Now that we are closing this current period of political idiocy, it’s time to start talking about things that have been put on the back burner. I know government dysfunction will not immediately end when he is finally out of office. There is still an enormous amount of work that needs to be done to make government and politics even a small iota of trustworthy again. That is an ongoing process that will likely take years to accomplish. But, that is not the topic of today’s post. 😎 Instead, it is about some level of guaranteed income. So, let’s get to it.
I know there is a lot of false, or at least incomplete info, about the idea of a guaranteed income. With this post, I hope to give you a little more insight and a logical look at it.
Let’s face it, more and more people will be replaced by automation in the coming years. Even when we finally come out of our current pandemic many jobs will not be around. What do we do with those displace workers when that happens? Here are a few ideas.
Restructure Out Tax Structure
Personal income tax, which our current economic platform almost exclusively rests, was not instituted as we know it until 1913. Before that taxes were collected on imports on whiskey and other specific items. States and localities collected poll taxes on voters and property taxes on land and commercial buildings. In addition, there were the state and federal excise taxes. State and federal inheritance taxes began after 1900. Excise taxes on purchases of goods and services, including gasoline, cigarettes, alcoholic beverages, and airline travel, generated 2.5 percent of federal revenue in 2017.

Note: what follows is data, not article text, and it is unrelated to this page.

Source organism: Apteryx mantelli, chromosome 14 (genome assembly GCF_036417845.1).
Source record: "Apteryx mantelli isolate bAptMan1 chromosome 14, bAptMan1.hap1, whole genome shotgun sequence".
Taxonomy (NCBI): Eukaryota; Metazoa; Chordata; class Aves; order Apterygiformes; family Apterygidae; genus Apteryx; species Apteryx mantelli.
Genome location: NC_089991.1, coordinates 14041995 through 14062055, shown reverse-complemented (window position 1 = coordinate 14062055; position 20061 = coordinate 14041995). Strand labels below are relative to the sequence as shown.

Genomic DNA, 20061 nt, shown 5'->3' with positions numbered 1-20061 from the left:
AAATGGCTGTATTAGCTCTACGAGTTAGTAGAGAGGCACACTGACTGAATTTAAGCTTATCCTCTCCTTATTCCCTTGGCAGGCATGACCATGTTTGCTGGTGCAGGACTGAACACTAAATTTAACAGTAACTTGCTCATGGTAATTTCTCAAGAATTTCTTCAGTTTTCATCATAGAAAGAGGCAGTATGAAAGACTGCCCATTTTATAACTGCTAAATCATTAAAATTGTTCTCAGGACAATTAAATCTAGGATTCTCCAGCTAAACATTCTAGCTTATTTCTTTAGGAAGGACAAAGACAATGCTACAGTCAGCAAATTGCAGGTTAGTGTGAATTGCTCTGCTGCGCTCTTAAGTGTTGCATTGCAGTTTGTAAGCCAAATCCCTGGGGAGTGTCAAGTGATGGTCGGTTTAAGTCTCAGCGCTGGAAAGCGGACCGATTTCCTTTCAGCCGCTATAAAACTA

The basic problem with this kind of taxation is that the vast majority of federal revenue comes from income taxes with corporations only providing 9% of that amount. Given the fact that more of us are being displaced by robotics and automation by corporations whose presently sole purpose is to maximize their profits, this paradigm has to change pretty quickly. In my mind, taxes on corporate profits need to replace personal income taxes.
Quit Looking At What We Do To make Income As Being Who We Are.
Where we get the means to live our lives peacefully and without undo struggles should be a minor thing in the years and centuries ahead. Instead, who we “are” should be about what we want to do with our lives. How we want to contribute to a better world. There are some occupations that simply can’t provide an income sufficient to live on but are still very important to who we are and will become as a nation/world. Artists are part of that group. I am using the word “artist” in a broad sense. They include those who paint, write, and produce much of our entertainment.
Many of us depend on free clinics for our healthcare needs but those who provide that service, by their very nature can’t provide income. Non-Profits provide essential services but have to run on limited resources. I could go on and on, but I think you get the idea.
Universal Guaranteed Income
If everyone had a guaranteed income we could more easily fill those services that are necessary for all of us to have life, liberty, and the pursuit of happiness. More on that in a future post.
4 thoughts on “Guaranteed Income”